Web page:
Along with organizing the bakery site to allow for e-commerce, I also wanted to tackle the cake ordering process. Currently, customers call Montilio's to place a cake order. When they call, they are asked a series of questions regarding the type of cake, cake flavor, icing flavor, fillings, etc. While this is their current method, I don't think its the best method. After researching their Yelp reviews, customers were saying that Montilio's had got their order wrong. I couldn't help but think that since it's being done over the phone, something got lost in translation. Having an online ordering system could potentially help solve this problem. However, this area requires more research than I was able to do in the allotted time. This was relevant to creating an e-commerce site for them because having to list 3 million + cakes was not feasible. I first made this map of all the steps a customer would go through to order a cake.
During my research phase, I also wanted to see what other local bakeries were doing for e-commerce. I began researching Konditor Meister. Konditor Meister offers cakes online but the ones listed come just as they are. They don't allow for modifications on the decorations. They do allow customers to choose size, flavor, and inscription. I liked this idea but I also had to keep in mind that so much of Montilio's business comes from customized cake ordering. In addition to taking those elements that Konditor Meister had been doing, I wanted to add a feature that would allow customers to upload an image of how they want the cake to be decorated so that Montilio's could review it and then contact them with a quote. If it was a cake decorated with a template, no need to have a quote and the customer could just order it online.
People eat with their eyes
As mentioned earlier a number of users had stated that they felt that Montilio's was not a professional bakery based on photos they had seen of their work. Photos were the first item users went to look at. They want to see what kind of work you do before ordering. Konditor Meister on the other hand has photos of their work that look much better due to the following reasons:
- Lighting is better
- Cakes being photographed at the same angle for more uniformity
- Backgrounds don't distract from the subject
Because I am a food photographer, I wanted to illustrate how much of a difference this would make, especially when selling products online. The left is Montilio's current photo of their red velvet cupcake. The right is the photo I took of the same cupcake but with a backdrop and better lighting.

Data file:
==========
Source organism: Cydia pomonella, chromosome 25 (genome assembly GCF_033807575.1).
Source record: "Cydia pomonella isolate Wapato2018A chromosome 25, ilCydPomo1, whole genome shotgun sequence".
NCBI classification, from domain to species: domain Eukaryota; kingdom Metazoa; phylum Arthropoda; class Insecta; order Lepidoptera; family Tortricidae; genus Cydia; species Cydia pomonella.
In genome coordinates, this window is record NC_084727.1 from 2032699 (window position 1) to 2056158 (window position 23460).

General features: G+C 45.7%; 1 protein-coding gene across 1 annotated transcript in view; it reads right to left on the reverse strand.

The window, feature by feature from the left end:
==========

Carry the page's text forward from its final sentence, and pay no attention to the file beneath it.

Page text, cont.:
Next, I started to sketch the layout of the site based on the site map. I also wanted to make sure that the header menu I created did not obscure the user's view. I also wanted to think about how to make ordering a cake online an easier process than compared to ordering via phone or in-store. I decided to add a progress bar to the "build your cake" function because I heard from users that they thought the process seemed too long and they weren't sure how many steps they'd have to take in order to get their cake.
There were three main iterations concerning the "build your cake" function.
- Users did not see the cart turning from black to green when adding an item to the cart. I added a pop-up screen to alert them that they could continue shopping or checkout.
- Users thought that the black circles on the progress bar were clickable. I changed it so that the circles were filled in so it didn't look like a button.
- In the original design, there was a floating box containing your order that would build as the user went through the process. However this was a problem because users were focused on the progress bar on the left and never saw this other box on the right. I redesigned it so that both processes were happening at the same time in the same location.
This design was not a "piece of cake"
I struggled with this project. It was difficult because with only so much time I think I bit off more than what I could chew in two weeks. To be honest, the project was a lesson in information architecture so I should have just focused on that aspect. I wanted to do that AND create the build your cake function for the website. Looking back on this project, it was also a lesson in time management and getting to that MVP. From this I have learned to create a project plan and stick to the plan.